Usually, it doesn't take a brain to pick the No. 1-vs-16 and No. 2-vs-15 games in the NCAA tournament—this year, it was different.
Somehow, Missouri and Duke both fell short against Norfolk State and Lehigh, respectively, ending their NCAA tournament runs early. Norfolk upset Missouri by two points and Lehigh prevailed by five.
And both teams wrote a new chapter in the NCAA tournament book.
Lehigh and Duke went back and forth, trading leads and runs throughout the game. In the end, however, it was Lehigh who came out on top, moving on to the Round of 32 to face either Notre Dame or Xavier.
C.J. McCollum scored 30 points, grabbed 7 rebounds, and dished out 6 assists in a huge game for the Mountain Hawks. When the Hawks needed a big shot, McCollum provided it.
Neither team had a significant advantage on the stat sheet, but in a game of runs, Lehigh had one at the best time. Both were trading leads, but with two minutes left, Lehigh grabbed a seven-point lead, forcing Duke to go into fouling mode.
Duke failed to put the game away at the free throw line earlier, and while they were clutch at the end, Lehigh made enough free throws to hold off the Blue Devils. Twice, the Mountain Hawks broke the press, and as a result, Jordan Hamilton and Gabe Knutson finished with dunks—which proved to be enough for Lehigh.
As a second seed, Duke was expected to cruise. Instead, they weren't able to outplay the Mountain Hawks, and when a team like Duke doesn't dominate the stat sheet against Lehigh, you know they're in trouble.
Duke turned the ball over eleven times, and Lehigh controlled the ball very well, losing the ball just seven times. Seth Curry, the brother of tourney hero Stephen Curry, made just one of nine shots from the field, and thanks to his and Austin Rivers' struggles (Rivers scored 19 and made just 5 of 14 shots), McCollum was able to shut down the guards and help Lehigh control the tempo.
In case you didn't know, controlling the tempo against Duke and the high-flying Plumlee brothers is crucial to Lehigh's success. However, what set Lehigh apart from Duke was their clutch ability.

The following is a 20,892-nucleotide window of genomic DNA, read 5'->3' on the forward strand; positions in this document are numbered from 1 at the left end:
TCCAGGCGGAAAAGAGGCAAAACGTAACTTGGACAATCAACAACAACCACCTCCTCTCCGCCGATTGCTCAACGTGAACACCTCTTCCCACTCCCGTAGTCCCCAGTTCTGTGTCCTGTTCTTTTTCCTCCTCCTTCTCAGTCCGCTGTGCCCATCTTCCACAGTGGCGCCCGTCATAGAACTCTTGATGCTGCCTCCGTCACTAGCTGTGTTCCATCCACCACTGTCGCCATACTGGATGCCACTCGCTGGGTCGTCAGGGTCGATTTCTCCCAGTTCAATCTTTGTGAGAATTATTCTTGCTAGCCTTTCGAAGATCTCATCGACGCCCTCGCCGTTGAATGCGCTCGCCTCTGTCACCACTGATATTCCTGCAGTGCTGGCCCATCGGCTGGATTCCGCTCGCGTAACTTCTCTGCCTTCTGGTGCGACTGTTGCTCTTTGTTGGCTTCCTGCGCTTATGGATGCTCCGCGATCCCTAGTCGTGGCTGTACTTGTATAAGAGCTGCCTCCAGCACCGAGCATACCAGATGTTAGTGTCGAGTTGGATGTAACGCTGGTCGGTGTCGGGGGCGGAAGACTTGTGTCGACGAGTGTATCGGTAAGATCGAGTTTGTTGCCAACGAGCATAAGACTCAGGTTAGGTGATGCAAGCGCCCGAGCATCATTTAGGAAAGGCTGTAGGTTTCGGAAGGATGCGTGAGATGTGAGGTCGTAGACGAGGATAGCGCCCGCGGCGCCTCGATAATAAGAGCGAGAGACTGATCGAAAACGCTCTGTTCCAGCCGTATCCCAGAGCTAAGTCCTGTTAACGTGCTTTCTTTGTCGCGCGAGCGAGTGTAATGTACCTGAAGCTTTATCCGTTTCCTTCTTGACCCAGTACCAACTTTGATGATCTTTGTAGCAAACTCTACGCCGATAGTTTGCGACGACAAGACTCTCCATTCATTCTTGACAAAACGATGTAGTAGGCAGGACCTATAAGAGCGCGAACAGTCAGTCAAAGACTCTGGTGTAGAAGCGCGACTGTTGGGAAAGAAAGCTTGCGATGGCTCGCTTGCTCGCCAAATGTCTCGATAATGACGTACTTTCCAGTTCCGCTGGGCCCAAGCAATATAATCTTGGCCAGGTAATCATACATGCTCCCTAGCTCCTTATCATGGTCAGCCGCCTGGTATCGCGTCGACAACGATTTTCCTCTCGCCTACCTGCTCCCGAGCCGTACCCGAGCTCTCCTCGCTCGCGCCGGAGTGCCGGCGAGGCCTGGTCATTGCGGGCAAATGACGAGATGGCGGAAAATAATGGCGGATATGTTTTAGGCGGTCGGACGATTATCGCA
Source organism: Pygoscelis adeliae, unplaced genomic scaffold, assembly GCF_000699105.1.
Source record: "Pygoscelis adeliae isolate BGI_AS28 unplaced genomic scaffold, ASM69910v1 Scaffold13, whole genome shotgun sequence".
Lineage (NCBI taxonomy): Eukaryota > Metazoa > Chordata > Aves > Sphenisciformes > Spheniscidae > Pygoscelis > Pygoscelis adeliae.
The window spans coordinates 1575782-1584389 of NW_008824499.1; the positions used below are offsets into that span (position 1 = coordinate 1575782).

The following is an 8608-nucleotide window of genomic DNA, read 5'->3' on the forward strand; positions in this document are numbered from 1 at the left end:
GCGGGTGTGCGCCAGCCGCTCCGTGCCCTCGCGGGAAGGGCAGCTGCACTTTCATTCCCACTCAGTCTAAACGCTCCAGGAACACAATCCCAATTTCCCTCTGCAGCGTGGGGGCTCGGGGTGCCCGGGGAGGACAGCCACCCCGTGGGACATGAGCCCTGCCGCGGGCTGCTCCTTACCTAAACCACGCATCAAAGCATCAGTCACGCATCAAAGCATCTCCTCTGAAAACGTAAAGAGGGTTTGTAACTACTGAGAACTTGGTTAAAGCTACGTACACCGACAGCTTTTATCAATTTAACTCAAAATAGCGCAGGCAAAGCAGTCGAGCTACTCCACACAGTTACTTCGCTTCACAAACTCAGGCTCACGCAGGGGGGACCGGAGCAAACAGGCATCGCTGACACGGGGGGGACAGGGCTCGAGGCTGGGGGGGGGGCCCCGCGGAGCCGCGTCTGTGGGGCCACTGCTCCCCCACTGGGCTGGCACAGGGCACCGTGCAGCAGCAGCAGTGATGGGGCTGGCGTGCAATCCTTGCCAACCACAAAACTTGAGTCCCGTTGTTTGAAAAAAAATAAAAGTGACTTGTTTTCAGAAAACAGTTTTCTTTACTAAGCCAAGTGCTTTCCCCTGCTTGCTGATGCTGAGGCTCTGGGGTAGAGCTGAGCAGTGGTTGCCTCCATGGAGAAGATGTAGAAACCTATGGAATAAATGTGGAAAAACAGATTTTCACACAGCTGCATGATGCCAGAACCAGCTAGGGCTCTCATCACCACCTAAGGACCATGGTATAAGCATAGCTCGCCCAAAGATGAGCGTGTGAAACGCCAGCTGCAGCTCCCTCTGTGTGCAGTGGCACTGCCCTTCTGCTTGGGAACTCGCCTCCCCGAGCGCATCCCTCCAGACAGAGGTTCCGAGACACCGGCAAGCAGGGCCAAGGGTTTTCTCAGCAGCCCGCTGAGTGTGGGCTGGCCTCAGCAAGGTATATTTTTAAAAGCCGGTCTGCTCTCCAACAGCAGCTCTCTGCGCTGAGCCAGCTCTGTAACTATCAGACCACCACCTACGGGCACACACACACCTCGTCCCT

About three and a half minutes remained, and Lehigh led by two. The Mountain Hawks took the ball up the court, and they were able to set up McCollum for an open three. He knocked the shot down, and after a John Adams dunk, Lehigh took control of the game and became one of six fifteen-seeds to win a tourney game.
Another one of those teams is Norfolk State.
Most predicted Missouri to run by Norfolk State and land in the Final Four, but Norfolk State had other plans. Kyle O'Quinn became the player every team needs to pull an upset, by scoring 26 points and grabbing 14 rebounds.
Since the Tigers are mostly composed of talented guards, the Spartans had a size advantage. They used it wisely, out-rebounding Missouri 35-23, and 14 of those 35 were offensive rebounds.
O'Quinn controlled the boards and occupied the paint, and by getting second chances, the Spartans were able to stay in the game. With the score tied at 81, Kyle O'Quinn snatched an air-balled shot out of the air, and sent it flying off the backboard and into the hoop.
O'Quinn was fouled on the shot and made his free throw, which put the Spartans up by three. Missouri had a chance to win the game, but Phil Pressey's shot hit the back rim and bounced away, which gave Norfolk State the huge win.
Now, the first-time tourney team is headed for the Round of 32.
Three players on Norfolk State scored 20 or more, and the Spartans proved they could handle Missouri and their fast-paced basketball. Pendarvis Williams and Chris McEachin scored 20 points, and they held Marcus Denmon to 5-of-12 shooting.
More importantly, they held senior guard Kim English, who averaged about 15 points per game, to just two points.
Everyone assumed that Missouri's star guards would overpower Norfolk State's, but the Spartans came out strong, controlled the tempo, and got just enough from O'Quinn, Williams and McEachin to survive the Tigers.
Lehigh and Norfolk State had never won a tournament game, and no one expected that to change. But both teams believed, and they worked their magic.
And look what came out of that.